Sprinting workouts are often the missing piece in people’s fitness repertoire. Even devoted fitness buffs—the ones who post daily gym selfies, keep detailed workout diaries, and top their Strava leaderboards—may neglect this critical component of well-rounded fitness. Some consider sprinting too risky. They’re haunted by images of an Olympic sprinter pulling up short with a strained hamstring in the middle of a gold-metal race. Others think sprints are too short to make a difference. How much payoff can you really get from a workout where the active sets last three or four minutes max?
Those concerns are understandable but unfounded.
The benefits of sprinting are profound. Upping your sprint game can help you make an assortment of breakthroughs, from fat loss to fitness performance (including in endurance and ultra-endurance events). And while sprinting obviously carries a higher injury risk than low-intensity movements like walking or lap swimming, it’s also quite safe… when done correctly.
That’s what we’re going to talk about today—constructing a safe, effective sprint workout that delivers all the fitness, fat-burning, and longevity-promoting advantages you want with minimal chance of overdoing it and getting hurt.
Sprint Workout Basics: How to Construct a Sprint Workout
A properly done sprint workout comprises the following:
It starts with a thorough warm-up to prepare the body and mind for the efforts ahead.
The main set of sprints are short in duration and explosive in nature with sufficient rest in between repetitions.
It ends with a dedicated cooldown period to return the body to baseline and begin the recovery process where the real gains are made.
It seems pretty simple, but most people get it wrong. The first mistake they make is skipping the warm-up or cooldown (or both). Most of the time involved in a sprint workout should be spent warming up, recovering between sprints, and cooling down. The sprint reps themselves represent only a fraction of the total workout.
The second mistake people make—and this is a big one—is failing to keep their sprints brief, explosive, all-out efforts. As you’ll see, I recommend doing only a handful of sprints, no more than eight or so, each lasting 20 seconds or less for running sprints. This is because nobody can truly sprint for longer than around 30 seconds without slowing down, and the cellular destruction required to sustain maximum effort beyond 10 seconds increases exponentially.
The third mistake people make is not allowing sufficient recovery time between sprints. Each sprint must be delivered with consistent quality and performance. In other words, your first sprint of the day and your last sprint of the day should be more or less equivalent. You should not see a breakdown in form, nor should you need to slow down. Either of those is a sign to stop. In order to achieve consistent quality, you need to recover fully (or nearly so) between sprints so you can commence each effort with 100-percent focus and effort.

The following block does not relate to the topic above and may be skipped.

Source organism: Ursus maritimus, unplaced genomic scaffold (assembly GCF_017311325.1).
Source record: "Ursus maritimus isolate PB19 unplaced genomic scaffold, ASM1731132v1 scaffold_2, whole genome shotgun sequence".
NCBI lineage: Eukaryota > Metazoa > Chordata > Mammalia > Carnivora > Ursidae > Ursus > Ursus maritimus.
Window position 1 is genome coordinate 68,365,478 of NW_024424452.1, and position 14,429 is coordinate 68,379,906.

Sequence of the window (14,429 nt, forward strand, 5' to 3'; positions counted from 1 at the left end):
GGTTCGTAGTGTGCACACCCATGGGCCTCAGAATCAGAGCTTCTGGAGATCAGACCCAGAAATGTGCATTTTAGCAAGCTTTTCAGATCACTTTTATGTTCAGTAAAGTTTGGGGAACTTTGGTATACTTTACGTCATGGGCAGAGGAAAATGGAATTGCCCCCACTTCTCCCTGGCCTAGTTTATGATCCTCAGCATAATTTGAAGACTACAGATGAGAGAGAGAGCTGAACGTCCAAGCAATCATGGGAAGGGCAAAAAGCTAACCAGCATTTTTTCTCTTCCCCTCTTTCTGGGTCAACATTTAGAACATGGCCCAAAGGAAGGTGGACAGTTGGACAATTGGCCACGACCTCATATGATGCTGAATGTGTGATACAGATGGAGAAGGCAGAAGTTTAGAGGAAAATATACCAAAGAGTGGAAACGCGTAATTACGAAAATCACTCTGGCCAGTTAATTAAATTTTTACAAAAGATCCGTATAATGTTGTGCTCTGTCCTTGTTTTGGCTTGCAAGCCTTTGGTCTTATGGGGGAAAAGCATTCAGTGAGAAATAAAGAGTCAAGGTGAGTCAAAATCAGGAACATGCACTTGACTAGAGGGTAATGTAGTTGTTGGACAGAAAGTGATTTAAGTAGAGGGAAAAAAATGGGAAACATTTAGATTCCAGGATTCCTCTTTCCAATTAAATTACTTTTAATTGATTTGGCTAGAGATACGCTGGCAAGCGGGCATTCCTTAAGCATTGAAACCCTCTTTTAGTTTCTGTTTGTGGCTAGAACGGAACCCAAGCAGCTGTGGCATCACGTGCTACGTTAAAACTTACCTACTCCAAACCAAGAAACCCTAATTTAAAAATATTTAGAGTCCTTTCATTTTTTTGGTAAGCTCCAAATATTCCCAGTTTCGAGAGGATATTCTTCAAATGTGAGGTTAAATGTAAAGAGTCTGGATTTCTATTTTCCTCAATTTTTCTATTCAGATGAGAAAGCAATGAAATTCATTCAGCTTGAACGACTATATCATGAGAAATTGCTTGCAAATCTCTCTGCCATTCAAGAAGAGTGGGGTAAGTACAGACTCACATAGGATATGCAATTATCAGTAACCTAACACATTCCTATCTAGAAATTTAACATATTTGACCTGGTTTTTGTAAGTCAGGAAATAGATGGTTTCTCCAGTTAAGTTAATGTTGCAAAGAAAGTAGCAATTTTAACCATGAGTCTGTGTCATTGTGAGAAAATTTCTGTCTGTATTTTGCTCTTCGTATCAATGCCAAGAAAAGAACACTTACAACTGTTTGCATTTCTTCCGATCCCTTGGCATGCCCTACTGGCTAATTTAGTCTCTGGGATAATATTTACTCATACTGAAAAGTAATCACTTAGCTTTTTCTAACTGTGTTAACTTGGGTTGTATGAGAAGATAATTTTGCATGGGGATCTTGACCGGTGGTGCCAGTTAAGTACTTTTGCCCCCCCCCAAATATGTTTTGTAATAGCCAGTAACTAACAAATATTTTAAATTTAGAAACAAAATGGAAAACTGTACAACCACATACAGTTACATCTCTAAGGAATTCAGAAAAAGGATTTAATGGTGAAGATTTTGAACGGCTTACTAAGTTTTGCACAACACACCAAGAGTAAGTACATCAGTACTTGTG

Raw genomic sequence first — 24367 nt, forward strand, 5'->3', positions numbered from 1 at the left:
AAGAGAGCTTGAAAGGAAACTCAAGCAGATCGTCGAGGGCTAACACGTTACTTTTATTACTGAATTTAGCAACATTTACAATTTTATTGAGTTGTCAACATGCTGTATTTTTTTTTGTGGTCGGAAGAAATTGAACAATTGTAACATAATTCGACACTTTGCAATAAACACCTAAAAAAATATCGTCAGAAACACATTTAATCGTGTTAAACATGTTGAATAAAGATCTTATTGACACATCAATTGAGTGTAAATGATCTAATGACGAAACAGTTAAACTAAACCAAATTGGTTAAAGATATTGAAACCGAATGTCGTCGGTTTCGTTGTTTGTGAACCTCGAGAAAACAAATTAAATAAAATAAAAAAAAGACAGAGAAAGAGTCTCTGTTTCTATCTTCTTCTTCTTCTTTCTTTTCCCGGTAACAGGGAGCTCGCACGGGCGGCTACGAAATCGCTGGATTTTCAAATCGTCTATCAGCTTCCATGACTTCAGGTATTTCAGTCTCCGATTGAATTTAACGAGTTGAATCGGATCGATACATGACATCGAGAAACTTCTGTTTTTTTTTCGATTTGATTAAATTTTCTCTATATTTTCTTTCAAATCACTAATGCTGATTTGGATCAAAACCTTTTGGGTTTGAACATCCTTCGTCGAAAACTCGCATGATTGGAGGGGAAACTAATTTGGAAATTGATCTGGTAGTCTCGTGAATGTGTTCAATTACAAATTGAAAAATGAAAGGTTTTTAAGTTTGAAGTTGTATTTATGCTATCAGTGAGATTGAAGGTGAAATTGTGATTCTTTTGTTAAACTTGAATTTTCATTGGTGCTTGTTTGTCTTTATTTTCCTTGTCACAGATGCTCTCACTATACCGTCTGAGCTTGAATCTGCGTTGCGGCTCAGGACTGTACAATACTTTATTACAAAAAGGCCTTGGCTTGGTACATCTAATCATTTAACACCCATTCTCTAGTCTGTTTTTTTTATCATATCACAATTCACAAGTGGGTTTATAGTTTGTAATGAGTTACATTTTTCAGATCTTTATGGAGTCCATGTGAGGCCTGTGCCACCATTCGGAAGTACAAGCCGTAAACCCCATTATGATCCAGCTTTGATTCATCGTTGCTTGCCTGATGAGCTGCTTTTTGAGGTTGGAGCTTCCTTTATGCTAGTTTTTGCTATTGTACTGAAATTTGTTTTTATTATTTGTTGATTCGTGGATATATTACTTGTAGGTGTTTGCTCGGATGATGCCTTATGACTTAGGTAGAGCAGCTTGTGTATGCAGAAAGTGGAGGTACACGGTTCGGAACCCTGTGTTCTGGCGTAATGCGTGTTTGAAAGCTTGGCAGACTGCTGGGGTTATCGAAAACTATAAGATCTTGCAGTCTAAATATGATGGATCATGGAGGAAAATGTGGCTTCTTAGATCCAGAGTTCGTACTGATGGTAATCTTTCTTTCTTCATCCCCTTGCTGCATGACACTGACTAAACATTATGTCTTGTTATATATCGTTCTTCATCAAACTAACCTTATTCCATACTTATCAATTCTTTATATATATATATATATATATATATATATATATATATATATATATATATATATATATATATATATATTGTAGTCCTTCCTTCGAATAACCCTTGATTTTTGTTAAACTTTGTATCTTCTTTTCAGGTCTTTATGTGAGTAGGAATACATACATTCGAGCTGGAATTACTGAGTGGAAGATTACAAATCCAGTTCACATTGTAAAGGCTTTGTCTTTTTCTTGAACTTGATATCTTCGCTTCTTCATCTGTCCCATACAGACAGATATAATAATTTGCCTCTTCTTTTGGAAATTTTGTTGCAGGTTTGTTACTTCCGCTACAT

First Things First: Preparing for Action
Before even starting, let me reinforce that it’s essential that you feel 100-percent rested and energized every time you conduct a sprint workout. You’re asking your body to deliver a top-end performance. If you have even the slightest sensation of subpar immune function or muscle stiffness or soreness, postpone your workout until you feel great. (This is the better day to do low-level cardio activities instead.)
When you’re ready to go, the first thing you need to do is prime body and mind for what’s ahead. Warming up is important before any workout, but even more so for sprinting due to the increased demand placed on muscles, joints, and connective tissue.
A sprint warm-up consists of 5 to 10 minutes of very comfortably paced cardiovascular exercise—something registering a 1 or 2 on a 10-point exertion scale. For all but the fittest folks, this is a brisk walk, perhaps an easy jog, or an easy spin on a stationary bike.
The goal is to break a light sweat and elevate heart rate and respiration rate so you’re prepared for the next phase of the workout. A gentle warm-up allows blood concentrated in the organs to flow out to the extremities. This minimizes the fight-or-flight impact of transitioning from a sedentary state to an active state.
2. Dynamic Stretches and Preparatory Drills
While an easy cardio warm-up is sufficient for most workouts, the high-intensity nature of sprinting requires more extensive preparations before you launch into the main set.
You’ve probably heard about the drawback associated with static stretching before exercise. Dynamic stretches are different. You’re moving muscles through an exaggerated range of motion but not applying extra force. Here’s a quick rundown of a dynamic stretching sequence:
Knee-to-chest: Walk forward, gently pulling front knee up to chest with each step.
Pull quads: Grab your foot from behind, pull gently (not aggressively!) up to butt, and release.
Open hip circles: Shift your weight to one foot. Lift the opposite knee out to the side and up to hip height. Bring the knee forward so it is directly in front of the body, then return your foot to the ground. Do several circles in this direction, then reverse the circles (bring knee up in front of you, rotate the leg out to the side, then lower foot). This move is especially important to improve hip flexor mobility that is compromised by sitting in a chair all day.
Mini-lunge: Take exaggerated-length steps, getting your front thigh nearly parallel to the ground. Don’t overdo this one, it’s just warm-up!
Aim for 10 to 15 repetitions for each movement on each leg.
I also recommend completing some preparatory drills that are actually quite difficult on their own but help refine excellent technique. They also build flexibility and mobility for sprinting. Again, aim for 15 or so reps on each leg.
High Knees: This one will get your heart rate up and help you focus on achieving correct form during sprints. Run forward with an exaggerated knee lift. Hold your hands flat at hip height and strive to touch your knees to your palms.